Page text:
With elections just weeks away, there is no shortage of things investors are worrying about. In the event of a Democratic sweep, one of the central concerns is higher taxes, leading to a common question – will higher corporate taxes sink stock markets?
Democratic candidate and former Vice President Joe Biden’s proposed tax plan would reinstate many provisions of the tax code in effect prior to the passage of the 2017 Tax Cuts and Jobs Act (TCJA). Under Biden’s proposal, the corporate tax rate would be raised to 28% from 21%. The last corporate tax hike was in August 1993 when the rate was raised from 34 to 35%¹. From 1993-2017, the stated corporate tax rate remained at 35% until the 2017 tax cuts reduced it to 21%. In reality, many companies paid less than the stated rate of 21%. The effective tax rate, meaning the tax rate that companies actually paid after tax breaks and deductions, at the end of 2019 according to J.P. Morgan was 17.5%. With the Biden tax hike proposal to 28%, J.P. Morgan estimates the effective tax rate will actually be just above 21%. They also state this will have an impact on corporate earnings, but don’t anticipate it to be catastrophic as companies had proven to be profitable in a higher-tax environment for decades prior to the 2017 tax cuts.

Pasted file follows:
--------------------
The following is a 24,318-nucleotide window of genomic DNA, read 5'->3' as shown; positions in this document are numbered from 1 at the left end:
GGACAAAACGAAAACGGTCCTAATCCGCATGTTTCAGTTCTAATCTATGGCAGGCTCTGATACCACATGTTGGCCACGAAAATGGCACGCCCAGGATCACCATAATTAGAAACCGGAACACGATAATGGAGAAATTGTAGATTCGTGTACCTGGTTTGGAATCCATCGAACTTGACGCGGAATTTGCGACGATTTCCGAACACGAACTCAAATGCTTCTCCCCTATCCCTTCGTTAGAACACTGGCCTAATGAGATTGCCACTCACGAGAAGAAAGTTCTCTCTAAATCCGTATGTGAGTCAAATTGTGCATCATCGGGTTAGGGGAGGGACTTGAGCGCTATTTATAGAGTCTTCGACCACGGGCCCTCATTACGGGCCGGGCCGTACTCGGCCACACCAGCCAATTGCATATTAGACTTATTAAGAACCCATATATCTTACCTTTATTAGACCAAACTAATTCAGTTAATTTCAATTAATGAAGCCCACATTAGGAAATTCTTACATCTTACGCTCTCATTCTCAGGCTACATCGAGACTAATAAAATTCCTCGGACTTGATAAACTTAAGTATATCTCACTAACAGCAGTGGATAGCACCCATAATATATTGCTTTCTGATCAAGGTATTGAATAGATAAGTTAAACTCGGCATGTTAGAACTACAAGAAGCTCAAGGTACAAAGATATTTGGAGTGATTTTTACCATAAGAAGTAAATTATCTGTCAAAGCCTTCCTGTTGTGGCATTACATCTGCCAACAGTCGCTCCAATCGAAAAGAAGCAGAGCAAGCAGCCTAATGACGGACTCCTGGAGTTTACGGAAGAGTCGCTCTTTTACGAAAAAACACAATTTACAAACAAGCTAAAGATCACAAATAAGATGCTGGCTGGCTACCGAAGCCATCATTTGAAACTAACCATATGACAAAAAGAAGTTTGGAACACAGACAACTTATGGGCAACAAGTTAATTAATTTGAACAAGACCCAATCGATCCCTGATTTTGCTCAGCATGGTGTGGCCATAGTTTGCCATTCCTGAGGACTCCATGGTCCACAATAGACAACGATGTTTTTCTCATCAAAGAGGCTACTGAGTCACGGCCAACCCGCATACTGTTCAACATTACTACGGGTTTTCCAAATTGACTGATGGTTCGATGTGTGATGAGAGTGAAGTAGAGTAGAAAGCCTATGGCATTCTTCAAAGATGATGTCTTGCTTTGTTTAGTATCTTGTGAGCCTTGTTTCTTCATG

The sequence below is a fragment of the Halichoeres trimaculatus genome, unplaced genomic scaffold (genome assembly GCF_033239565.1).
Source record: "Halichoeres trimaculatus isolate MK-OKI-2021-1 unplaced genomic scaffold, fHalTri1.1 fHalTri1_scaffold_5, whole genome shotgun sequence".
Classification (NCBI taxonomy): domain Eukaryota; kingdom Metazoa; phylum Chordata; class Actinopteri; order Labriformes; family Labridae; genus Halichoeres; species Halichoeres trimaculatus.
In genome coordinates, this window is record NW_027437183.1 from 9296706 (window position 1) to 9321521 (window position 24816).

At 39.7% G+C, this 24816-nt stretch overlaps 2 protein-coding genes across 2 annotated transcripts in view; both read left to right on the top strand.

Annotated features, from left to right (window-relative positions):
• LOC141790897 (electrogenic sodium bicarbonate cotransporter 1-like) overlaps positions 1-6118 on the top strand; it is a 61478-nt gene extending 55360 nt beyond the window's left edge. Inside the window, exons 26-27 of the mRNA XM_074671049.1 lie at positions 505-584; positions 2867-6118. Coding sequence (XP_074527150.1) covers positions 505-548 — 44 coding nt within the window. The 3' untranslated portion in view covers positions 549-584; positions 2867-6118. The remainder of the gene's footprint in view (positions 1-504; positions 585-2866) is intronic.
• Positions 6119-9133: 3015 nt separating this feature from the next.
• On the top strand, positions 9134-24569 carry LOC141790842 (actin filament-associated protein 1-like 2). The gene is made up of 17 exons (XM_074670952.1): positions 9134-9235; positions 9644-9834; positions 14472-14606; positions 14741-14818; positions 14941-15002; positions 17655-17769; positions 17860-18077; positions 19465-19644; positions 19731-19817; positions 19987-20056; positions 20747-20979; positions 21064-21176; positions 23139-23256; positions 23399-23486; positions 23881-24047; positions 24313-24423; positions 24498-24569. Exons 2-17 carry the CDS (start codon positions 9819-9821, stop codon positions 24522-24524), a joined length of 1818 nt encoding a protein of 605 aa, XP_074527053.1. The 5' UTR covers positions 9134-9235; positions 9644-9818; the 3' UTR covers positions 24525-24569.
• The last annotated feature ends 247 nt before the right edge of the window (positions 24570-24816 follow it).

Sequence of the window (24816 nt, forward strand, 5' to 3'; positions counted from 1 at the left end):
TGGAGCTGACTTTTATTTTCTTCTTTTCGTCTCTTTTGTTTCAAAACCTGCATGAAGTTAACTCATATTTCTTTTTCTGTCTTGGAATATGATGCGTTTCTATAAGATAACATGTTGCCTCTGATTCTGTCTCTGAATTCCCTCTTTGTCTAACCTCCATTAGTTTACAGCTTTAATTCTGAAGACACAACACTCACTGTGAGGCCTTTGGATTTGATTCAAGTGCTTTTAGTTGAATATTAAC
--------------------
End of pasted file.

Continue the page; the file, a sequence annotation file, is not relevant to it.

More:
While the fate of taxes after the election remains uncertain, a study by Fidelity looked at tax increases across corporate, personal, and capital gains, and their impact on the stock market as measured by the S&P 500 index since 1950². In the 13 instances of tax increases since 1950, the S&P 500 index has had higher average returns despite the increase. Another finding of the study worth noting is that stocks rose 100% of the time when corporate taxes were raised. The data analyzed by Fidelity looked at the calendar year of the tax changes, plus the year prior and the year after. This may appear counterintuitive to conventional expectations.
These observations of the past are not meant to draw a conclusion that tax policies can’t have an impact on the market in the short term. They certainly can, but there are many other factors to consider as well. Tax increases are often accompanied by an additional stimulus such as increased defense spending and expanded government social programs as shown in the chart above. These examples have acted as a counterbalance, making it difficult to predict the direction of stock markets. In 2020, continued stimulus from low-interest rates set by the Federal Reserve and additional government spending for individuals, as well as likely future spending on infrastructure, seem likely given the delicate nature of the economic recovery to date. In short, taxes matter, but not necessarily for their forecasting ability.